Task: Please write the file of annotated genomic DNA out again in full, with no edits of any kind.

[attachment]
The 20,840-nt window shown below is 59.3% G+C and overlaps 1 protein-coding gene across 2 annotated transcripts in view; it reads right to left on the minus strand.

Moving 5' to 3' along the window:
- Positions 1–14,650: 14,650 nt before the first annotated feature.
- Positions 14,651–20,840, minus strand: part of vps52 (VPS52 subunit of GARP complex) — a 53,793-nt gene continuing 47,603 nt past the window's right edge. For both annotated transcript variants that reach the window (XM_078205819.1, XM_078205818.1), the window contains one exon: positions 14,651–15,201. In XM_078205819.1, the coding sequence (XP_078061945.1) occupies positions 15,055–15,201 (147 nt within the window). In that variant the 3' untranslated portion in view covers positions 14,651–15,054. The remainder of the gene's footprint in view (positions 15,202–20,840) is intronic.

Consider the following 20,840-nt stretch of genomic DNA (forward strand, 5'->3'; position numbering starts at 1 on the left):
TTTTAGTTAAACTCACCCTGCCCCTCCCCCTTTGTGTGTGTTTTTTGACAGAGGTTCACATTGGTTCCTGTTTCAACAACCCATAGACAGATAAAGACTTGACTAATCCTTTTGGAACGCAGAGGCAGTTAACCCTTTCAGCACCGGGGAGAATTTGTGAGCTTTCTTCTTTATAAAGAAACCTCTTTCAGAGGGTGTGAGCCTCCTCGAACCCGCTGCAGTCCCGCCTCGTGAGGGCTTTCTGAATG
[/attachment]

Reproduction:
The 20,840-nt window shown below is 59.3% G+C and overlaps 1 protein-coding gene across 2 annotated transcripts in view; it reads right to left on the minus strand.

Moving 5' to 3' along the window:
- Positions 1–14,650: 14,650 nt before the first annotated feature.
- Positions 14,651–20,840, minus strand: part of vps52 (VPS52 subunit of GARP complex) — a 53,793-nt gene continuing 47,603 nt past the window's right edge. For both annotated transcript variants that reach the window (XM_078205819.1, XM_078205818.1), the window contains one exon: positions 14,651–15,201. In XM_078205819.1, the coding sequence (XP_078061945.1) occupies positions 15,055–15,201 (147 nt within the window). In that variant the 3' untranslated portion in view covers positions 14,651–15,054. The remainder of the gene's footprint in view (positions 15,202–20,840) is intronic.

Consider the following 20,840-nt stretch of genomic DNA (forward strand, 5'->3'; position numbering starts at 1 on the left):
TTTTAGTTAAACTCACCCTGCCCCTCCCCCTTTGTGTGTGTTTTTTGACAGAGGTTCACATTGGTTCCTGTTTCAACAACCCATAGACAGATAAAGACTTGACTAATCCTTTTGGAACGCAGAGGCAGTTAACCCTTTCAGCACCGGGGAGAATTTGTGAGCTTTCTTCTTTATAAAGAAACCTCTTTCAGAGGGTGTGAGCCTCCTCGAACCCGCTGCAGTCCCGCCTCGTGAGGGCTTTCTGAATG